A Healthier You


As someone who is passionate about yoga and living a healthy lifestyle, you might think I’m an expert on the best foods to eat for optimum health. The truth? I’ve always been a picky eater.

I can remember distinctly hating anything green as a kid. The smell of broccoli made me swoon, green beans tasted like cardboard and I used to ball up the meat on my plate shove it in a napkin, excuse myself and flush it down the toilet. My staples growing up were pizza, sugar sandwiches and breakfast cereal. By the time I was 18 (and living in Australia) I’d fallen in love with sausage rolls, meat pies and violet crumble bars.

I can’t quite remember how I ended up at Karin Cutter's naturopathy clinic at 19 with the worst candida infection ever. But there I was. After 40 minutes of listening to a woman whose hair was piled up like a UFO on the top of her head, I was convinced; change my diet or suffer a long slow demise.

In one day I gave up everything and announced to my family that I was going to be eating vegetables, lentils and drinking drops of tea-tree oil. Everybody worried about me but me. I learned to make healthy stir-fries, bought myself a ton of Moosewood cookbooks and delighted in feasting on three wholesome meals a day…

When I was diagnosed with diabetes in 2008 it was devastating. By then I’d been eating ‘clean’ for nearly 23 years. I wondered… could all that unhealthy eating in my youth have done such irrevocable damage?

Luckily my CDE informed me otherwise.

Shortly after diagnosis, I went to see an iridologist and naturopath. We discussed the inherent weakness in my digestive system, my tendency towards Candida and the steps we could take to nourish my system and stabilize my blood glucose levels. When I outlined my daily diet she was floored. “You eat this simply and you still have all these problems? All I could do was shrug my shoulders.

I’m someone who's pretty disciplined; it's actually easy for me to stick to diets. If there is a problem, it’s that I’m too disciplined.  But that doesn't mean my diet is perfect. I can get stuck on a food and overdo it. Take almonds for instance. I love them, but my blood sugar doesn't love them… I eat them anyway!

About 6 months before I started insulin my functional medicine doctor suggested I start a ketogenic diet. I did all the research and gave it a try. I cut out grains, legumes, and higher carb fruits and added green vegetables, seeds, lots of ghee (clarified butter) and olive oil. I got really good at making just about anything with eggs. 

Once on Insulin I bought Dr. Bernstein’s Diabetes Solution book and read it from cover to cover. While I didn't agree with everything, most of it made sense. I’ve been living low carb ever since (sticking to about 40 grams max per day) and so far I haven’t had to bolus for meals and require very little long acting Insulin. It looks like my diet, yoga, breathing and meditation practices are helping me to preserve what little beta cell function I have left.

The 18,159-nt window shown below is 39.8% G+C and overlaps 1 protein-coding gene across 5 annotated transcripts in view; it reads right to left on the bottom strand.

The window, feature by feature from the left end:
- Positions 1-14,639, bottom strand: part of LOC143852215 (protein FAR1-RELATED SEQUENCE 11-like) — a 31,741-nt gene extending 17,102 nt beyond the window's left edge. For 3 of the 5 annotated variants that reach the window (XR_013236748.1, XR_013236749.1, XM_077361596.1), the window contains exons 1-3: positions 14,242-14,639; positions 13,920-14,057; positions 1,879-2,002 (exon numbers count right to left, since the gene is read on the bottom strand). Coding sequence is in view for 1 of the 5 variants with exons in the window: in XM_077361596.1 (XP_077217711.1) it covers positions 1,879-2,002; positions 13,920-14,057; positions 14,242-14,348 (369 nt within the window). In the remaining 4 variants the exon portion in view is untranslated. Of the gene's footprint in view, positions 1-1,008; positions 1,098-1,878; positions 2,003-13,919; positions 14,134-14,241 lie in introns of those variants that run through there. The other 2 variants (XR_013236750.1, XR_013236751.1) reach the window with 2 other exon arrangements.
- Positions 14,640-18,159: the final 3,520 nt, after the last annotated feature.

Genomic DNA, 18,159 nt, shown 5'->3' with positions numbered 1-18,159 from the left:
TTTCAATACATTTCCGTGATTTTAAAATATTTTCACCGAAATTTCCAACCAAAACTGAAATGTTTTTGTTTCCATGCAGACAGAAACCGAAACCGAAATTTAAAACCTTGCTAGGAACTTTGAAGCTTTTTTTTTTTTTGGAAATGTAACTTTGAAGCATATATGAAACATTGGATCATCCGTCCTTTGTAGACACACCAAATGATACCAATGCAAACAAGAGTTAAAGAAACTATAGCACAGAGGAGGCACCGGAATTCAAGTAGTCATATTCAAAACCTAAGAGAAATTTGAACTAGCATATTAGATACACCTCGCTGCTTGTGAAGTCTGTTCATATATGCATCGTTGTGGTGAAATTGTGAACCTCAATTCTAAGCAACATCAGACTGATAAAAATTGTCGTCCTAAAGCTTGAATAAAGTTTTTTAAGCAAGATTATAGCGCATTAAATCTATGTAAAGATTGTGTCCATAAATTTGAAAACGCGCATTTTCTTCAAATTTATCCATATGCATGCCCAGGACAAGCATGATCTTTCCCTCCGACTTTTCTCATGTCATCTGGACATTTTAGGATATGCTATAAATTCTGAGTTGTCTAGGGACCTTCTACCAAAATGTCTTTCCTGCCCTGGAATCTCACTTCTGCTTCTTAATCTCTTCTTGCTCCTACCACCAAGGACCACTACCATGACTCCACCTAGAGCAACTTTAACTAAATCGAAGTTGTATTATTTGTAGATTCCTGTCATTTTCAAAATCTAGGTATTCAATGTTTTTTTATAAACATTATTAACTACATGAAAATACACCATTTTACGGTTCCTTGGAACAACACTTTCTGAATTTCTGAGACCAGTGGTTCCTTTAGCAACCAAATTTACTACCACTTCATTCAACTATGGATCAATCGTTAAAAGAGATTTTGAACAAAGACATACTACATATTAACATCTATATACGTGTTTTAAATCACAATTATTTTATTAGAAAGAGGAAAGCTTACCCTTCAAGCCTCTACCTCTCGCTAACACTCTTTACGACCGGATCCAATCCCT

So what do I eat?

  • Lots of leafy greens, broccoli, cauliflower, fennel, parsley, asparagus, zucchini, green beans
  • Eggs and more eggs (usually 3 a day) Salmon and Sardines when sustainably sourced
  • Hemp seeds, flax seeds, pumpkin and sesame seeds, coconut and almonds (in moderation)
  • Ghee, olive oil, lemon and salt, turmeric and cinnamon
  • Sauerkraut and Kalamata olives in salty brine

It’s amazing how creative I can be with simple ingredients.

Right now I am having fun making muffins for snacks, veggie quiches, and green egg drop soup.

Here’s my favorite muffin recipe:

Mixed seed muffin

(makes two small muffins)

  • 1 ½  TBS pumpkin seeds
  • 2 TBS sesame seeds
  • 1 TBS hemp seeds
  • 1 small egg
  • 1 TBS ghee
  • Pinch Ceylon cinnamon
  • Low carb sweetener like stevia or xylitol (knife tip)
  • Grind the seeds in a coffee grinder (I use mine specifically for seeds so there is no coffee residue)
  • Combine ground seeds with egg, cinnamon, and ghee till it forms a thick batter
  • Place in greased muffin tins, or silicone molds (rinsed with water)
  • Back at 180 C or 325 F for 10-15 minutes… keep your eye on the muffins as they cook fast…
  • Cool and enjoy as a snack with your favorite spread (like ghee, butter or tahini) have it with soup for dinner, or with scrambled eggs for breakfast

I want to thank Anna Norton and Sarah Mart and everyone at DiabetesSisters for all they do to help those of us living with diabetes find peace, healing, and happiness through the sisterhood of support. The last 6 months of sharing and reading everyone else’s blogs has helped me immeasurably.